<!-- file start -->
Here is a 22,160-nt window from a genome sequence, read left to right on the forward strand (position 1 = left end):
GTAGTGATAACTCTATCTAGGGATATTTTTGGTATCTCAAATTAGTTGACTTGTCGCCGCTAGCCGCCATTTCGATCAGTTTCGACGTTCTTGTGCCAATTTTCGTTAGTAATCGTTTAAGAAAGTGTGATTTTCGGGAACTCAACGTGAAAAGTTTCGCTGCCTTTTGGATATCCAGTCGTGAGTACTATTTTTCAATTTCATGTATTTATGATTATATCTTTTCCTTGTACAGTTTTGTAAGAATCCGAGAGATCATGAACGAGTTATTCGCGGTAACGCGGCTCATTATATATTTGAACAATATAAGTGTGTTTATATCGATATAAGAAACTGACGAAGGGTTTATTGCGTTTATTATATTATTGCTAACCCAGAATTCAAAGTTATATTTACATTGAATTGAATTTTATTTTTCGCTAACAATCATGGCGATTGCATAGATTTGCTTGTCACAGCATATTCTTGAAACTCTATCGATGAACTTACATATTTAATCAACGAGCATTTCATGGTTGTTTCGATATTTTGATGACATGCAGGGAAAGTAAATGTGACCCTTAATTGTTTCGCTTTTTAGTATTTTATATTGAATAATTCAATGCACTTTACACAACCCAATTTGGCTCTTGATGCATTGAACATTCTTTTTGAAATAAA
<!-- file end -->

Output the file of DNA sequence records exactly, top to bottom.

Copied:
Here is a 22,160-nt window from a genome sequence, read left to right on the forward strand (position 1 = left end):
GTAGTGATAACTCTATCTAGGGATATTTTTGGTATCTCAAATTAGTTGACTTGTCGCCGCTAGCCGCCATTTCGATCAGTTTCGACGTTCTTGTGCCAATTTTCGTTAGTAATCGTTTAAGAAAGTGTGATTTTCGGGAACTCAACGTGAAAAGTTTCGCTGCCTTTTGGATATCCAGTCGTGAGTACTATTTTTCAATTTCATGTATTTATGATTATATCTTTTCCTTGTACAGTTTTGTAAGAATCCGAGAGATCATGAACGAGTTATTCGCGGTAACGCGGCTCATTATATATTTGAACAATATAAGTGTGTTTATATCGATATAAGAAACTGACGAAGGGTTTATTGCGTTTATTATATTATTGCTAACCCAGAATTCAAAGTTATATTTACATTGAATTGAATTTTATTTTTCGCTAACAATCATGGCGATTGCATAGATTTGCTTGTCACAGCATATTCTTGAAACTCTATCGATGAACTTACATATTTAATCAACGAGCATTTCATGGTTGTTTCGATATTTTGATGACATGCAGGGAAAGTAAATGTGACCCTTAATTGTTTCGCTTTTTAGTATTTTATATTGAATAATTCAATGCACTTTACACAACCCAATTTGGCTCTTGATGCATTGAACATTCTTTTTGAAATAAA